Depends how you define "plastic". There are a number of really nice carbon fibre fiddles in the "serious" price range that may give up a teeny-tiny fraction of the absolute best that can be achieved with the best woods, the best varnishes, the best luthiers, the best alignment of the stars and the correct sequence of profanities and vulgarities uttered during the production process, but for that minor loss you get excellent instrument-to-instrument consistency and the ability to play with the same sound under wildly varying conditions of temperature and humidity. Part of the problem with acceptance is that once the price gets high enough, people want "a real one", and Cremona never smelled much like carbon fibre.
Boosey & Hawkes used to make a wonderful series of woodwinds (clarinets and oboes) in aligned glass-fibre-reinforced resin with the same sort of advantages - and disadvantages - with one extra little niggle: they weighed a bloody ton. (I owned a B&H clarinet I haven't picked up in a little over 20 years. There's still a discernible dent in my right thumb, something one never got in a persistent way from wood or the student-oriented plastic or Bakelite instruments. Much nicer sound than anything of wood at twice the price, but I can understand why they didn't sell too very many of them.) I'm sure they could do much better now, at a cost - but then there's the acceptance factor to deal with. At least ebony has problems associated with it that spruce and maple don't so far; it will probably be easier to accept good synthetics over bad or hyper-expensive wood before too much time goes by.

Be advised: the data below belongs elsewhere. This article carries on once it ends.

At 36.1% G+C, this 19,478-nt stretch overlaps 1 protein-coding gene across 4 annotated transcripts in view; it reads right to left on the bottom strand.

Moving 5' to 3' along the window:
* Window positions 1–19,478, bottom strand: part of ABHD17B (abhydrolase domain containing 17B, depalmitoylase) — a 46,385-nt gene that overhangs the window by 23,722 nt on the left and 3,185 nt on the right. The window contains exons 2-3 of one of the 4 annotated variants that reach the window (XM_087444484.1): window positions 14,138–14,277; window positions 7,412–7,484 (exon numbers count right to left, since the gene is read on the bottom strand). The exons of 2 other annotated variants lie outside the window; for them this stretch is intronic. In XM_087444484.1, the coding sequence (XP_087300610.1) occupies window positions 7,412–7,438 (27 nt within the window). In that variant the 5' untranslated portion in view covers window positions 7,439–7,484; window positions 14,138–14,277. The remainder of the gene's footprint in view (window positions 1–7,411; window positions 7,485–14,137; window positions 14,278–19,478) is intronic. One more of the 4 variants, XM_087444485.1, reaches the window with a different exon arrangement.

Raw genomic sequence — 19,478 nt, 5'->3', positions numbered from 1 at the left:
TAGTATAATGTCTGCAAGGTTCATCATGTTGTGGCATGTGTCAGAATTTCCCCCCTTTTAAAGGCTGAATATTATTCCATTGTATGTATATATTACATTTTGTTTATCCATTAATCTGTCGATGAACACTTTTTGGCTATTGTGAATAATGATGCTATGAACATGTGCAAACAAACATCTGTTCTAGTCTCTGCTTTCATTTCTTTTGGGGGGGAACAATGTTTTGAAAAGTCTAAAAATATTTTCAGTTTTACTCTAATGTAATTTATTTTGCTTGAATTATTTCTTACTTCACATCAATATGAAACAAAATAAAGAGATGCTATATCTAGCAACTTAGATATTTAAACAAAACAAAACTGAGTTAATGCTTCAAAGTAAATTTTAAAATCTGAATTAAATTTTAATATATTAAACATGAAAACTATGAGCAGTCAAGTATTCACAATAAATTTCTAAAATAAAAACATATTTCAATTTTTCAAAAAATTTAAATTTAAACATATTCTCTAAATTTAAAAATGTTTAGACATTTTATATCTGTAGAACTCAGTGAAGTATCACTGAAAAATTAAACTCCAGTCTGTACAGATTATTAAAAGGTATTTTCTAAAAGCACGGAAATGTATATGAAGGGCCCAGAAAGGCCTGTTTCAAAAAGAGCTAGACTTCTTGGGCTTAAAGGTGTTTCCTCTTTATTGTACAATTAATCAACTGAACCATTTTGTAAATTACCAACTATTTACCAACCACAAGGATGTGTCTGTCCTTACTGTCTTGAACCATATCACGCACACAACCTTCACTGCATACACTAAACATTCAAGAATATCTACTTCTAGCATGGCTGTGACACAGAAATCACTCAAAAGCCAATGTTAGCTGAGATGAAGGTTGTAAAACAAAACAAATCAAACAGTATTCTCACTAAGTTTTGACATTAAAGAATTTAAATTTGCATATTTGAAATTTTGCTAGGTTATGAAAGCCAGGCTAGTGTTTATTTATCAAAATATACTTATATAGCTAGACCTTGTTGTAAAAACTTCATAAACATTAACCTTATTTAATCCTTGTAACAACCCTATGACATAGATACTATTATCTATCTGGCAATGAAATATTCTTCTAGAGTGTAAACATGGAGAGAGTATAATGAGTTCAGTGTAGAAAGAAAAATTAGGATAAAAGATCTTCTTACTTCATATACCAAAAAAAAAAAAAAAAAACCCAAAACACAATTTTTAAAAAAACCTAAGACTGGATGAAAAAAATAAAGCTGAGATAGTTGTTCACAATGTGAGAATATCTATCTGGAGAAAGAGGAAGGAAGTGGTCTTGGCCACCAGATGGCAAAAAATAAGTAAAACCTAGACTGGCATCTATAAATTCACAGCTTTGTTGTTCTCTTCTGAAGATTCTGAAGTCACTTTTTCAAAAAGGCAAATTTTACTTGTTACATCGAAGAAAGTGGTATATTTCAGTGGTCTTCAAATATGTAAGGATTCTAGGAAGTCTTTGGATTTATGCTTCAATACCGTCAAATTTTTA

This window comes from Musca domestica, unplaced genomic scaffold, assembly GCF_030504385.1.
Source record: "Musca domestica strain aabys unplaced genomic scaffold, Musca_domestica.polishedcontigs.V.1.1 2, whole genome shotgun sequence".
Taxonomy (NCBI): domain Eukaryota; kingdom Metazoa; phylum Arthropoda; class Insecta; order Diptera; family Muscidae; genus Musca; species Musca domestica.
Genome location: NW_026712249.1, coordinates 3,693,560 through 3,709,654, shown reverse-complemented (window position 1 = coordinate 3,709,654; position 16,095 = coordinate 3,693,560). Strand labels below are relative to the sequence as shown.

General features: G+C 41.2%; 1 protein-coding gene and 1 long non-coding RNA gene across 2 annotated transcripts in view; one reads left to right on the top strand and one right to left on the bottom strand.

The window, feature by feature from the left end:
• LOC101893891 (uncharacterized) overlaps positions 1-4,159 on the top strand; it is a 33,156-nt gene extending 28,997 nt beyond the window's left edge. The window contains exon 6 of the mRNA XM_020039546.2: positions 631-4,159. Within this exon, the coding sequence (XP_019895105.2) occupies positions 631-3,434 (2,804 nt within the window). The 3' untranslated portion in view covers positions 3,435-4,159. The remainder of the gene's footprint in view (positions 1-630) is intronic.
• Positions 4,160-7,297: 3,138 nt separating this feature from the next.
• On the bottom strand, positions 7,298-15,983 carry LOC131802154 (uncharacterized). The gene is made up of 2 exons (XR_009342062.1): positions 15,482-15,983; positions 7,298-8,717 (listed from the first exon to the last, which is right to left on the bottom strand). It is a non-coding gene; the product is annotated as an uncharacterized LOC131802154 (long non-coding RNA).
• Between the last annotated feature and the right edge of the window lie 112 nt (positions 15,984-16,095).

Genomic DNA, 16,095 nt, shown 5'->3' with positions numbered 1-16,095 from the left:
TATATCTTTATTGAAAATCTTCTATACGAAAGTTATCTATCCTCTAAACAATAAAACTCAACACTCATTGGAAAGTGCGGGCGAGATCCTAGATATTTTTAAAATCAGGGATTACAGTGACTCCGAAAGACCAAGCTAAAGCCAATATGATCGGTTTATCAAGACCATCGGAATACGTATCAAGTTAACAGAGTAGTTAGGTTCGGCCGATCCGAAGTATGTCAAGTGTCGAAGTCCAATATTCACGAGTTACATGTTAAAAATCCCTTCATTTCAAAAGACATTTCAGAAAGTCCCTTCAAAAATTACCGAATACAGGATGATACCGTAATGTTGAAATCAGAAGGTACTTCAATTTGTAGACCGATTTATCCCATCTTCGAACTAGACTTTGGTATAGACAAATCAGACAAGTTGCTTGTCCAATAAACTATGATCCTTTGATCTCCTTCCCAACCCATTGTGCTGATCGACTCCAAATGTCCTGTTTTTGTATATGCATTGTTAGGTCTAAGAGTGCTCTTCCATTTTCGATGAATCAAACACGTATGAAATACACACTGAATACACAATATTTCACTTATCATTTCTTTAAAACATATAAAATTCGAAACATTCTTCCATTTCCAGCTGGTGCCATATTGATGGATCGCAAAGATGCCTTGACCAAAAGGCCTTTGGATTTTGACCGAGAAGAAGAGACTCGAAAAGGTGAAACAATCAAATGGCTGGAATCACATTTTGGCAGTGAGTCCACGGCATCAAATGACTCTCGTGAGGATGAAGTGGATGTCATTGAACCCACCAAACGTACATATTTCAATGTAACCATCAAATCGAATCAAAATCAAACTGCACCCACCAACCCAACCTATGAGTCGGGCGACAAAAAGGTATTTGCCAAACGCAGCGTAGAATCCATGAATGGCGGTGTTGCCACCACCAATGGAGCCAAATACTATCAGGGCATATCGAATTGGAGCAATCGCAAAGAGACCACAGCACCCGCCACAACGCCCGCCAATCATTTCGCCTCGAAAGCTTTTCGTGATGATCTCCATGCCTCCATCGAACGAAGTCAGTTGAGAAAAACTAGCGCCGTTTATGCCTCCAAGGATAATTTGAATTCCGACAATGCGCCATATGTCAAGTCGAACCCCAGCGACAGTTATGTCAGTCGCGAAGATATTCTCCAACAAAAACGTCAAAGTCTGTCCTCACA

... and alcohol is a CNS depressant. A common "can't afford to smell of booze right now" substitute (at least in the old days; it's been a very long time between drinks for me) was Seconal. It ain't the same, but it takes the edge off in the right way.
Well, isn't that a bummer. I'd block it manually if it weren't blocked automatically since it uses my resources (including, but not limited to, simply requesting and downloading the file) to do things the server ought to be doing at its own end. And no, you don't need to be more granular than that.
That comes across as quite an entitled attitude. It's not really using your resources, that's the package deal for the site. And there are plenty of reasons for granular data - or do you claim to know every use case and rule over the internet?
There is no package deal for websites. I know website owners really wish there was, but it's just that - wishful thinking.
Maybe for sites which require registration (and hence explicitly accepting terms) that could be argued, but there's certainly no implicit agreement to download and process all the stuff the site is offering to the browser.
Shit, do you block Mustache/Handlebars too because it's using your resources to render a template? That's quite a reductive argument - you get to the point where you don't turn the computer on because it's using your electricity.
You know, quite a lot of us do use NoScript, so that reduction to absurd is not really that effective. As for using electricity, that's why stan_rogers added the caveat of "do things the server ought to be doing at its own end".
"Subpixels" are an artifact of the display type you're using. Although there may be individual colour components of an image pixel, they aren't restricted to a region of that pixel. And in most digital images - those made with a colour filter array, as opposed to a multi-chip, multi-shot, or Foveon-type sensor - the colours at each individual pixel are just an educated guess based on the surrounding pixel values; the RGB values are not captured separately, and attempting to increase resolution depending on which part of your screen is lit up by how much in order to render the colour that should appear at the corresponding pixel can only introduce artifacts. (If green is brighter than red in a particular pixel, it only means that green is brighter than red, not that the detail is laterally displaced.)